Thoracic Outlet Syndrome in Emergency Medicine Clinical Presentation

Updated: Mar 04, 2014
  • Author: Andrew K Chang, MD, MS; Chief Editor: Erik D Schraga, MD  more...
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Presentation

History

Neurologic symptoms occur in 95% of cases of thoracic outlet syndrome. The lower 2 nerve roots of the brachial plexus, C8 and T1, are most commonly (90%) involved, producing pain and paresthesias in the ulnar nerve distribution.

The second most common anatomic pattern involves the upper 3 nerve roots of the brachial plexus, C5, C6, and C7, with symptoms referred to the neck, ear, upper chest, upper back, and outer arm in the radial nerve distribution.

Neurologic TOS

Symptoms are most often those of nerve irritation and include the following:

  • Pain, particularly in the medial aspect of the arm, forearm, and the ring and small digits
  • Paresthesias, often nocturnal, awakening the patient with pain or numbness. Most often involves all 5 fingers but usually most noticeable in the fourth and fifth fingers and the ulnar forearm.
  • Weakness
  • Cold intolerance
  • Neck pain, pain over the trapezium, anterior chest wall pain, and occipital headache may also occur.
  • Raynaud phenomenon, hand coldness, and color changes may also be seen, usually due to an overactive sympathetic nervous system as opposed to ischemia.
  • Most have a history of neck trauma preceding their symptoms, most commonly from auto accidents and repetitive stress at work.

Venous TOS

Symptoms are those of an obstructed vein and include the following:

  • Swelling of the arm
  • Paresthesias in the fingers and hand (may be secondary to swelling as opposed to nerve compression)
  • Pain, often in younger men and often preceded by excessive activity in the arms

Arterial TOS

Symptoms are those of digital and hand ischemia and include the following:

  • Pain
  • Pallor
  • Coldness
  • Paresthesias
  • Often in young adults with a history of vigorous arm activity
  • Symptoms usually develop spontaneously from arterial emboli.
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Physical

In most cases, the physical examination findings of thoracic outlet syndrome (TOS) are completely normal. Other times, the examination is difficult because the patient may guard the extremity and exhibit giveaway-type weakness. The sensory examination is often unreliable.

Provocative testing

Provocative tests, such as the Adson, costoclavicular, and hyperabduction maneuvers, are unreliable. Approximately 92% of asymptomatic patients have variation in the strength of the radial pulse during positional changes.

Elevated arm stress test

The elevated arm stress test (EAST) is of debatable use, but it may be the most reliable screening test. It evaluates all 3 types of thoracic outlet syndrome (TOS).

To perform this test, the patient sits with the arms abducted 90 degrees from the thorax and the elbows flexed 90 degrees. The patient then opens and closes the hands for 3 minutes.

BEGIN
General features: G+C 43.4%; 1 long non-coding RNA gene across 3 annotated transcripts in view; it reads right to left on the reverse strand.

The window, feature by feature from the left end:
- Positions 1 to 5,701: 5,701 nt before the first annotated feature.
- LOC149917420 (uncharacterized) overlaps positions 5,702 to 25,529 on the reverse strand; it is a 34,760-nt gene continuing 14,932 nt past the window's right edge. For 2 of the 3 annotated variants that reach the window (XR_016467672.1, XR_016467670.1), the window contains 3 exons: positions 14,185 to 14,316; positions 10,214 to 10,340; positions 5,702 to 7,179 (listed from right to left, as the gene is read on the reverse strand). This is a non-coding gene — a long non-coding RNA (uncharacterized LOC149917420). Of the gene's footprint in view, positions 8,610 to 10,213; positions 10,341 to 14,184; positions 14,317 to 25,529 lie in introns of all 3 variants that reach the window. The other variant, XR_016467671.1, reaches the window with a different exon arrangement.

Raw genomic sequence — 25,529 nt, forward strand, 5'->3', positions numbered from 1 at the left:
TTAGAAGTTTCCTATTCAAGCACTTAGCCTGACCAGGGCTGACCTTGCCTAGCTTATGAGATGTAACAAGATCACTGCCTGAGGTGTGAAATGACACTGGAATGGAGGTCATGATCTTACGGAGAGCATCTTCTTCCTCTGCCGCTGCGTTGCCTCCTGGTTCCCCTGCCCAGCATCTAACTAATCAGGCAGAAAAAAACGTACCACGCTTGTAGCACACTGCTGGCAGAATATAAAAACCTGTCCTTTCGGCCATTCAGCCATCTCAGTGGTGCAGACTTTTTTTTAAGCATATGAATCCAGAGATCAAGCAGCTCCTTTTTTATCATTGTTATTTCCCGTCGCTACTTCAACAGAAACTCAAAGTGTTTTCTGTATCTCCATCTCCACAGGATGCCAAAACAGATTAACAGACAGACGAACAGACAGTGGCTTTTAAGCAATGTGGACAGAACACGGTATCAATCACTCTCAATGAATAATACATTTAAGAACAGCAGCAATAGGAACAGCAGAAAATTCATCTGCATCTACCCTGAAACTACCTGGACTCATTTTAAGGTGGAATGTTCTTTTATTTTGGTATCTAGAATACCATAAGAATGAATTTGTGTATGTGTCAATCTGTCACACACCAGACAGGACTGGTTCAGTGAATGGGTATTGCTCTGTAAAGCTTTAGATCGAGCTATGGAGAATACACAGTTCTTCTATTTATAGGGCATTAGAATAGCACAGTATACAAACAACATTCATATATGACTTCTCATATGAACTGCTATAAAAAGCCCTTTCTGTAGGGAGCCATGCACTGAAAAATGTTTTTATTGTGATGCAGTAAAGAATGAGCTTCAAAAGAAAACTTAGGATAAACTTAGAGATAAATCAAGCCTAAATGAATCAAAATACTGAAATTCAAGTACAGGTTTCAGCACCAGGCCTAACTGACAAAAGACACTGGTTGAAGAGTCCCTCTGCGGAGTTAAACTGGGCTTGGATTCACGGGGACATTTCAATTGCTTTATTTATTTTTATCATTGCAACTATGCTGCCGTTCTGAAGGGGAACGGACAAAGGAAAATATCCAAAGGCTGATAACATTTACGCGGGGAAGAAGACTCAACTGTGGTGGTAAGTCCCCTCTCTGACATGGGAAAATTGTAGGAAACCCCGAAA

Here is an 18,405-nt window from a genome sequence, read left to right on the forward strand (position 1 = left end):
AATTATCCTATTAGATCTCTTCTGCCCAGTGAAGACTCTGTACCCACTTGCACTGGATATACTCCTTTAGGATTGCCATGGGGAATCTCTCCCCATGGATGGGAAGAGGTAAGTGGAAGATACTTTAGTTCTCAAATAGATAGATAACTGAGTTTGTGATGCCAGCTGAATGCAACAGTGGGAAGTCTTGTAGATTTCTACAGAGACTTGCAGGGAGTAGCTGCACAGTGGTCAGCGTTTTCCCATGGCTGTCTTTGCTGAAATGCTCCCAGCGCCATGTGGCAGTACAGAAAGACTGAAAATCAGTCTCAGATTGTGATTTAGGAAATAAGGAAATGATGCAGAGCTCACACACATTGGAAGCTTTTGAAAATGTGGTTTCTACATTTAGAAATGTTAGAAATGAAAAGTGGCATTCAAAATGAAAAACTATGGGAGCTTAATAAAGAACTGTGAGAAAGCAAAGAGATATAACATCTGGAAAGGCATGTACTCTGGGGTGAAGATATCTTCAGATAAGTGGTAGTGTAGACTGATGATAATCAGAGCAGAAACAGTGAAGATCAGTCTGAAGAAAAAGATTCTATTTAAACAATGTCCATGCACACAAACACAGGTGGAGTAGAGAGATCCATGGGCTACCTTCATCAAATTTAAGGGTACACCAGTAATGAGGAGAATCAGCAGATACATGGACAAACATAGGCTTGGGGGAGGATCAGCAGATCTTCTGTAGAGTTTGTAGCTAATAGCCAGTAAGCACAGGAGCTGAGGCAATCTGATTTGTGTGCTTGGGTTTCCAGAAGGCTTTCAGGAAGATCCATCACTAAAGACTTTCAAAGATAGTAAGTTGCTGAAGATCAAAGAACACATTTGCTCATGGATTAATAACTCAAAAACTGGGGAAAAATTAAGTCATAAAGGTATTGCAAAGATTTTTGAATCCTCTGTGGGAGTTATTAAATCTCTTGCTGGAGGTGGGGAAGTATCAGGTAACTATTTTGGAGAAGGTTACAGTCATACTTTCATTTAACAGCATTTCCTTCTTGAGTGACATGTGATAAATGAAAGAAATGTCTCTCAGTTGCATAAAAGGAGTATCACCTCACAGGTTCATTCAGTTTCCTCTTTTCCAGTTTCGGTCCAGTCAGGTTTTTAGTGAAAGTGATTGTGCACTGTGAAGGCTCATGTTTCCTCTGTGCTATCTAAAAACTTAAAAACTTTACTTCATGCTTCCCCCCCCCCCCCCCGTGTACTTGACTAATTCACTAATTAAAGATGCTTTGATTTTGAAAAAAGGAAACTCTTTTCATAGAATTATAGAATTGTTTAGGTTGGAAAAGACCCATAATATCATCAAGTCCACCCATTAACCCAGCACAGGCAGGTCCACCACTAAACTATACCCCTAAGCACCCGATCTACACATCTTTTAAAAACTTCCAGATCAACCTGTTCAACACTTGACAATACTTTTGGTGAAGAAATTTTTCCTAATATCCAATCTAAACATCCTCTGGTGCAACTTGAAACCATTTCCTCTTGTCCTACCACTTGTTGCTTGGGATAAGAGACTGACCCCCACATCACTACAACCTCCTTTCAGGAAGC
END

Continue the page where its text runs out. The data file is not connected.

Patients with TOS cannot continue this for 3 minutes because of reproduction of symptoms. Patients with carpal tunnel syndrome experience dysesthesias in the fingers, but do not have shoulder or arm pain.

Upper limb tension test of Elvey

The upper limb tension test of Elvey may be helpful. This test serially puts tension on the brachial plexus similar to straight leg raising in the lower extremity.

Neurologic evaluation

Findings include the following:

  • A typical patient is a young, thin female with a long neck and drooping shoulders.
  • A positive EAST test result and the presence of a radial pulse are strong indicators of neurologic involvement of the brachial plexus.
  • Supraclavicular tenderness may be present.
  • Usually, no evidence of muscle atrophy is present, although the classic finding is known as the Gilliatt-Sumner hand, with the most dramatic atrophy in the abductor pollicis brevis, with lesser involvement of the interossei and hypothenar muscles.
  • Paresthesias/sensory loss is restricted to the ulnar aspect of the hand and forearm.
  • Weakness (usually subtle) of affected limb may be noted.

Venous evaluation

Findings include the following:

  • Edema of the upper extremity
  • Cyanosis of the upper extremity
  • Distended superficial veins of the shoulder and chest

Arterial evaluation

Findings include the following:

  • Pallor and pulselessness
  • Coolness on the affected upper extremity
  • Lower blood pressure in affected arm of greater than 20 mm Hg (a reliable indicator of arterial involvement)
  • Rarely can produce multiple small infarcts on the hand and fingers (embolization)
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Causes

Listed below are common etiologies for each anatomic form of thoracic outlet syndrome (TOS):

  • Neurogenic TOS: Etiology is most often a hyperextension neck injury, such as whiplash after a motor vehicle accident or a fall. [2] Other causes include repetitive injury most often form sitting at a keyboard for long hours.
  • Venous TOS: Etiology is obstruction of the subclavian vein, either thrombotic or nonthrombotic. [2] The cause is a combination of predisposing and precipitating factors. The predisposition is congenital anatomic narrowing at the point where the subclavian and jugular veins join to form the innominate vein. The precipitating factor that leads to thrombosis is excessive activity of the arm such as throwing a baseball, swimming, weight lifting, or working with the arms elevated. Coagulopathies can also be a precipitating cause.
  • Arterial TOS: Etiology is subclavian artery stenosis or aneurysm with thrombus formation and distal emboli usually due to a cervical rib or anomalous first rib. [2] The aneurysm and stenosis are usually asymptomatic until embolization occurs.
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